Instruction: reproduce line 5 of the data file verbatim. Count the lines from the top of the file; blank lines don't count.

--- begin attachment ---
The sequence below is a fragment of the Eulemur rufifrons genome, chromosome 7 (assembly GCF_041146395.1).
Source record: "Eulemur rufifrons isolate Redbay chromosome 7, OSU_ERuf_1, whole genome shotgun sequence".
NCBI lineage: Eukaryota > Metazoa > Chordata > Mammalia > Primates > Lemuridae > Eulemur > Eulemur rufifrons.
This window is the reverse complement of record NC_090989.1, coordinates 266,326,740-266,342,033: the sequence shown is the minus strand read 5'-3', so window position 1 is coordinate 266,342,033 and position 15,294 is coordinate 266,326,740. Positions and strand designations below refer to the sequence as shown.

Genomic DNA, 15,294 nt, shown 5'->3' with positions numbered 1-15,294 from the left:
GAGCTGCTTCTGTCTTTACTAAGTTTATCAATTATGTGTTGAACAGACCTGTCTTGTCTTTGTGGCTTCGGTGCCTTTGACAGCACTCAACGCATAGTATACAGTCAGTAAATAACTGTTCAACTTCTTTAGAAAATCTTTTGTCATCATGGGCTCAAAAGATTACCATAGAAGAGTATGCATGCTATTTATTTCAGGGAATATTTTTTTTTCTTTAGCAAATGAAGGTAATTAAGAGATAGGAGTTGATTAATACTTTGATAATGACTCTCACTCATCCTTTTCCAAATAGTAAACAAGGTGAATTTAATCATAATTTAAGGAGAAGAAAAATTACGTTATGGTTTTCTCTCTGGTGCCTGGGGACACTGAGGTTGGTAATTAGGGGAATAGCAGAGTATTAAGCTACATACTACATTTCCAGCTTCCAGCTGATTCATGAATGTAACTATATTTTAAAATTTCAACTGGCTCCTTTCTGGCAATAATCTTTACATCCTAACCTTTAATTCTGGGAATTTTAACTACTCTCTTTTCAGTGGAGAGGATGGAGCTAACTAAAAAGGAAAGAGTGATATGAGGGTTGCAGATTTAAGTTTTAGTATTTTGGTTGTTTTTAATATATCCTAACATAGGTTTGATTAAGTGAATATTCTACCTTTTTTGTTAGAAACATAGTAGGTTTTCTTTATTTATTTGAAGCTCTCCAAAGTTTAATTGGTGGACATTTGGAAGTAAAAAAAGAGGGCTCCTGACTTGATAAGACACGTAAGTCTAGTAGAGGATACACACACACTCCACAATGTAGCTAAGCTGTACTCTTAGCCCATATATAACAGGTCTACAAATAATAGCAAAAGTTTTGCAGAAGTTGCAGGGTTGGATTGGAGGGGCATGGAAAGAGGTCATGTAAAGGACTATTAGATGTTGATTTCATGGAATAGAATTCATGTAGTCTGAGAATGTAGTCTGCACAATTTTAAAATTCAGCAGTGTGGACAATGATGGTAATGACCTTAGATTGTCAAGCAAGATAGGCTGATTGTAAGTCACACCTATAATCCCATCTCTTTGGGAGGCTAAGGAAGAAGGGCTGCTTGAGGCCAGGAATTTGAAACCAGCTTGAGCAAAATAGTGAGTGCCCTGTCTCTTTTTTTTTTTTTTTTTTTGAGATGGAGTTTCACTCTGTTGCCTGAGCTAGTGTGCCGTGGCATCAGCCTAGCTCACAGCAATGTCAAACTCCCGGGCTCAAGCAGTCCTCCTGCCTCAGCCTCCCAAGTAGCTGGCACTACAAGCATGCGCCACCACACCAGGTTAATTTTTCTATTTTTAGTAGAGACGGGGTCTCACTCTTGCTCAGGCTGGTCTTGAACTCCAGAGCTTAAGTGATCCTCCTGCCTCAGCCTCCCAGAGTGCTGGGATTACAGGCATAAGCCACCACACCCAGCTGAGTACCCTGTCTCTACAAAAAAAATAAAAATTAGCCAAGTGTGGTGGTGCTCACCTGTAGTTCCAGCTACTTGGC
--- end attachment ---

Genomic DNA, 15,294 nt, shown 5'->3' with positions numbered 1-15,294 from the left: